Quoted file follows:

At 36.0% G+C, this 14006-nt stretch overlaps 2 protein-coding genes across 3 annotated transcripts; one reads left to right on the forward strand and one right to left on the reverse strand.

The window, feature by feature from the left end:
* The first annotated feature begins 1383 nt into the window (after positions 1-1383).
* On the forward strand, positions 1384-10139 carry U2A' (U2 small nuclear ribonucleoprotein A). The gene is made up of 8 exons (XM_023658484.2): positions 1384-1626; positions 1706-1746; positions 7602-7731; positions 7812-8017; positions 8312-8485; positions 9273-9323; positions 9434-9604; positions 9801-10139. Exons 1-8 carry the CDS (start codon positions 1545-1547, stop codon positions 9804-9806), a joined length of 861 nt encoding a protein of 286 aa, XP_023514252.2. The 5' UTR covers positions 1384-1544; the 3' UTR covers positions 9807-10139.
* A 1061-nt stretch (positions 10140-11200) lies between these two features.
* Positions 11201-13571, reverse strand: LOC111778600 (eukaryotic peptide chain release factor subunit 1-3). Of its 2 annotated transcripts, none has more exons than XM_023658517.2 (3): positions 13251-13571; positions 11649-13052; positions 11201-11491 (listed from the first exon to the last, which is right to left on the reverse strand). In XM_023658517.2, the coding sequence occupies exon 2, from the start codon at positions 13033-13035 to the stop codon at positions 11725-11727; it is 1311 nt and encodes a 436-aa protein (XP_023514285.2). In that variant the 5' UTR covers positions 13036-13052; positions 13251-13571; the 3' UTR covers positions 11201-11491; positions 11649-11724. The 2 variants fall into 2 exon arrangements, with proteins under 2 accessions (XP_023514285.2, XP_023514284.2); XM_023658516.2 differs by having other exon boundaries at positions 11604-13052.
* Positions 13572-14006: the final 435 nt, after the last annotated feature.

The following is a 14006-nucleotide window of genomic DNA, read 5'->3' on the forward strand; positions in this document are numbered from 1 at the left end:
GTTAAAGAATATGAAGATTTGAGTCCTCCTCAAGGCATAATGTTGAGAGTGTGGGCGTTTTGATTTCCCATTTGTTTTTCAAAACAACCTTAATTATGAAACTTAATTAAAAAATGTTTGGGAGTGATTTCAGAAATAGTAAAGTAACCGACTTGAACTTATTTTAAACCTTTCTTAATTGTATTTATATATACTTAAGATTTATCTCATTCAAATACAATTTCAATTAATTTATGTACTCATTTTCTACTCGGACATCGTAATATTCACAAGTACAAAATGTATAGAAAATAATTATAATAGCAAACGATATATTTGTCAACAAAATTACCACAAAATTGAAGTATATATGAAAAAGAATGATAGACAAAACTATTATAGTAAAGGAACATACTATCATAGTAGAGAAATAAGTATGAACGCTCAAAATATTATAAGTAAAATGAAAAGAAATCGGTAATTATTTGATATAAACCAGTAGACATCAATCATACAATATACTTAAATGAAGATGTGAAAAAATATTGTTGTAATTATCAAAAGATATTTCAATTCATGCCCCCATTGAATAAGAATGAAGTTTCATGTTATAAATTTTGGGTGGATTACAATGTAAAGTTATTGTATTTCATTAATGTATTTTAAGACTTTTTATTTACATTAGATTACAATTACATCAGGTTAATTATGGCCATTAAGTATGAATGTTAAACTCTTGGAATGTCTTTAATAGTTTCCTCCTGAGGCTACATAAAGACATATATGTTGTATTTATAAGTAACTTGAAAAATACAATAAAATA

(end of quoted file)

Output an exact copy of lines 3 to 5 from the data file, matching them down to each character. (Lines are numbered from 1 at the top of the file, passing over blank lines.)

* The first annotated feature begins 1383 nt into the window (after positions 1-1383).
* On the forward strand, positions 1384-10139 carry U2A' (U2 small nuclear ribonucleoprotein A). The gene is made up of 8 exons (XM_023658484.2): positions 1384-1626; positions 1706-1746; positions 7602-7731; positions 7812-8017; positions 8312-8485; positions 9273-9323; positions 9434-9604; positions 9801-10139. Exons 1-8 carry the CDS (start codon positions 1545-1547, stop codon positions 9804-9806), a joined length of 861 nt encoding a protein of 286 aa, XP_023514252.2. The 5' UTR covers positions 1384-1544; the 3' UTR covers positions 9807-10139.
* A 1061-nt stretch (positions 10140-11200) lies between these two features.